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News from around the Hockey Community - July 11, 2013

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Dilip Vishwanat

Noted player's agent Don Baizley passed away last week, and the hockey world honored him in the best possible way by having his memorial service in, you guessed it, an arena. Baizley was truly loved by his clients, and all who knew him agree he left a big mark on hockey.

Mark Chipman, chairman of True North Sports and Entertainment which owns the arena and the Winnipeg Jets, said he was happy to provide the facility for the memorial.

"I don't know if I can put into words what Don meant to the game," he said. "I don't know if there's any one individual I've met in my life who's had a more meaningful, more profound impact on the modern game of professional hockey."

red wings dominate this season's HHOF inductees, as Brendan Shanahan and Chris Chelios are selected. Also selected are Scott Niedermayer, female player Geraldine Heaney and former NHL coach Fred Shero.

Heaney was a defenseman who played for the Canadian womens team, winning a silver medal in 1998 and a gold medal in 2002. She is considered to be one of the best female players ever and was most recently a coach for the Waterloo women's hockey team.

"It was unbelievable receiving the call today," Heaney said. "I want to thank the selection committee that you're still inducting female players in the hall of fame."

Wysh over at Puck Daddy discusses the importance of being a First Ballot Hall of Famer.

I’ll caucus with the former group, in that I think getting elected on your first attempt is the highest honor of the highest honor.

Anthony and Chris Stewart are highlighted in a great article by ESPN, in which their struggles growing up are vividly described, making their NHL success—not with just one brother, but with both—something to be celebrated.

The East Side Motel on Kingston Road in Toronto seems like the last stop for dying souls, where you're not quite completely gone but way closer than you ever planned. The place is populated with druggies and their dealers. Hookers work the Kingston Road sidewalks, and when they land clients, this is where they book a room. Its rooms are rented by the government -- a place to put families who can't afford anywhere else -- or by the hour. Faded green paint flakes from the walls like ashes. Filmmakers have used the place to show rock bottom.

This is where former NHL first-round picks Anthony and Chris Stewart grew up. Even now, several miles and so many dollars away from East Side and the things that landed them there, they still feel it every day. It haunts them, a chronic sickness. Theirs was Room 29. Their parents, their five sisters and them. A door near their room led to the hotel basement, which had a stocked kitchen. Late at night the brothers broke in and gorged. "It was a nice break from toast, syrup and ketchup," Anthony recalled. "And you know, some days, just ketchup."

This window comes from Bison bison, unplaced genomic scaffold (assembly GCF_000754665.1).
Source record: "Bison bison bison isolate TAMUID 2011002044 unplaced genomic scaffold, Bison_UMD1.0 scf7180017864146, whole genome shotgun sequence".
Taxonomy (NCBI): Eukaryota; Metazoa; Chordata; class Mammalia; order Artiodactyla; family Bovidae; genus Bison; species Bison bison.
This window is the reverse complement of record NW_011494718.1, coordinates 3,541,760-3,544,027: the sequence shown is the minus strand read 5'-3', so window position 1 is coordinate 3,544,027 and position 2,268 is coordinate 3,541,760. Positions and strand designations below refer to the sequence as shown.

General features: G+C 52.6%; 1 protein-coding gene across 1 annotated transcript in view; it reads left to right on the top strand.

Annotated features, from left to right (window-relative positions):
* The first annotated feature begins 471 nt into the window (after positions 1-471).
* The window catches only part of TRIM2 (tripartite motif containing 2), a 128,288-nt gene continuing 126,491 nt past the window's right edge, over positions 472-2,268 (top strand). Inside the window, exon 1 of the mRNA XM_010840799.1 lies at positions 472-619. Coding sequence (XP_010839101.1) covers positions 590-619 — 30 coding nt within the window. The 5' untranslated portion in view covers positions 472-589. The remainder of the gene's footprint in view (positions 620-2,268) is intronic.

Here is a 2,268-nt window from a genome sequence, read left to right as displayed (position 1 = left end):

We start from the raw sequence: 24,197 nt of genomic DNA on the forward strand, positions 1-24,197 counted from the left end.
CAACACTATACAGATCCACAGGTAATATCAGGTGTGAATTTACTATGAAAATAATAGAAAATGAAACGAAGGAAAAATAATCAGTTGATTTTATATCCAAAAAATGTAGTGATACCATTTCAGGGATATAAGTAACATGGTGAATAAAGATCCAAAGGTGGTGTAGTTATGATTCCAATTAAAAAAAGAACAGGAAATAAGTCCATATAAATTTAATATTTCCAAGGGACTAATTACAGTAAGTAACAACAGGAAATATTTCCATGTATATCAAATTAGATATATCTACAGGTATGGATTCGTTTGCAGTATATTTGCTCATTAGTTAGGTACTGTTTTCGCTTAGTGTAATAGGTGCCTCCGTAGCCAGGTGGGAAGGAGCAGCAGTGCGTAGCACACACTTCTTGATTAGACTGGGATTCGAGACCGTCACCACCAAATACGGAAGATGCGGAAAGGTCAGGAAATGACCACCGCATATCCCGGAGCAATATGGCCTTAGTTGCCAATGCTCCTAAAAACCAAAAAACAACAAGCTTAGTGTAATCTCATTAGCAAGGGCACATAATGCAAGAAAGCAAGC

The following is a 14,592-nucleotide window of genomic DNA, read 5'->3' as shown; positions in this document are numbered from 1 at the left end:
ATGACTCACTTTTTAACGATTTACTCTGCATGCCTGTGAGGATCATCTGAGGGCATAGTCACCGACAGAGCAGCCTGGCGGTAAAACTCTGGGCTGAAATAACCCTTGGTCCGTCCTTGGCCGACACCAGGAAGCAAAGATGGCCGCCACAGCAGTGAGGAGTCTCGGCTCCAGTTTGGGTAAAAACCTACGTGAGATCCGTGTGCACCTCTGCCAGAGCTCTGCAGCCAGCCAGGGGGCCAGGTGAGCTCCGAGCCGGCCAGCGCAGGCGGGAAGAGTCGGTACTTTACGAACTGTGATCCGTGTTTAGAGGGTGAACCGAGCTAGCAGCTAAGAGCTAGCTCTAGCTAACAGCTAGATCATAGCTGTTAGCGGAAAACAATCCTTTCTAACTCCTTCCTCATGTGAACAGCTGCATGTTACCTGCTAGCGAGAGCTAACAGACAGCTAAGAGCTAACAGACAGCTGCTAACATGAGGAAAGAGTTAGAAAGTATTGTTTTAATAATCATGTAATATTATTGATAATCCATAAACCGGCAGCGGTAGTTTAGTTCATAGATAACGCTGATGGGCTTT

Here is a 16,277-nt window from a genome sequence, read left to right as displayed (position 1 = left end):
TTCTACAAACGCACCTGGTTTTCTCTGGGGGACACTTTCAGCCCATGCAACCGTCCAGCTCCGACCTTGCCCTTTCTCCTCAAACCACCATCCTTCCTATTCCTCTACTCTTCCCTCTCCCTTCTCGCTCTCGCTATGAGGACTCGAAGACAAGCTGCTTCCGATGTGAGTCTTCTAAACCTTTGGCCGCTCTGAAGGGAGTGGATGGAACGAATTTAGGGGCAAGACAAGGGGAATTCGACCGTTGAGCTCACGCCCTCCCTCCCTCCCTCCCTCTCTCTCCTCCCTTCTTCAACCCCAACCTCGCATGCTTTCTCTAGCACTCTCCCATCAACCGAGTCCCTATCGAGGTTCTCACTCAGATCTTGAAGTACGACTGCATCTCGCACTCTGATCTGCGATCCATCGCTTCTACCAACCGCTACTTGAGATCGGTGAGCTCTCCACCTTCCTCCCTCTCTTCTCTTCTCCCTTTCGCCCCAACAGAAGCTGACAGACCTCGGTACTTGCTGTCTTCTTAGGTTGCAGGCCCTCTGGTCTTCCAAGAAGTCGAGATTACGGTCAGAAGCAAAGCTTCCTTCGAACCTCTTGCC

Pictures showing performing "artist" Justin Bieber touching the Stanley Cup and, worse, stepping on the Blackhawks logo hit the newswire yesterday. Huge debates broiled about it, and Bieber was hit with some serious backlash, even by players themselves. The Blackhawks organization responded with this statement:

"Bieber was very excited to see the Stanley Cup when he entered our locker room last night. As frequently happens with guests into our room, Justin inadvertantly stepped on the team logo on the floor but moved off quickly once immediately reminded. He was apologetic and understanding of the tradition but continued to take photos with the Cup and some young fans. He was extremely genuine and kind with his time. We appreciate his enthusiasm towards hockey and wish him well with the remainder of his tour."

Hockey players are skating against autism in Manchester, VT. 20 players from the NHL, AHL and European pro leagues will be on site at Riley Rink to participate in the Pro-Am Hockey Fund-raiser presented by the Bennington Autism Task Force. Players include Mathieu Perreault and Stephen Gionta, among others.

About 200 spectators attended the inaugural game last year and Ron Marcellus - the founder of the game and one of the organizers of the event - said they are hoping to double attendance and possibly bring in as many as 500 people.

"What I'm encouraged by [is] throughout the whole winter people would come up to me in the supermarket or a restaurant and say, 'I had a great time last summer. I hope you do it again,'" said Marcellus. "So, I really think we're going to get a lot of people back and some new hockey people and fans."

Proceeds from the event will benefit not only the Bennington Autism Task Force, but the Jonathan Levin Scholarship Fund. The fund was started in the name of Barbara Levin Riley's son in the early history of Riley Rink following his death. The fund provides scholarships to eligible children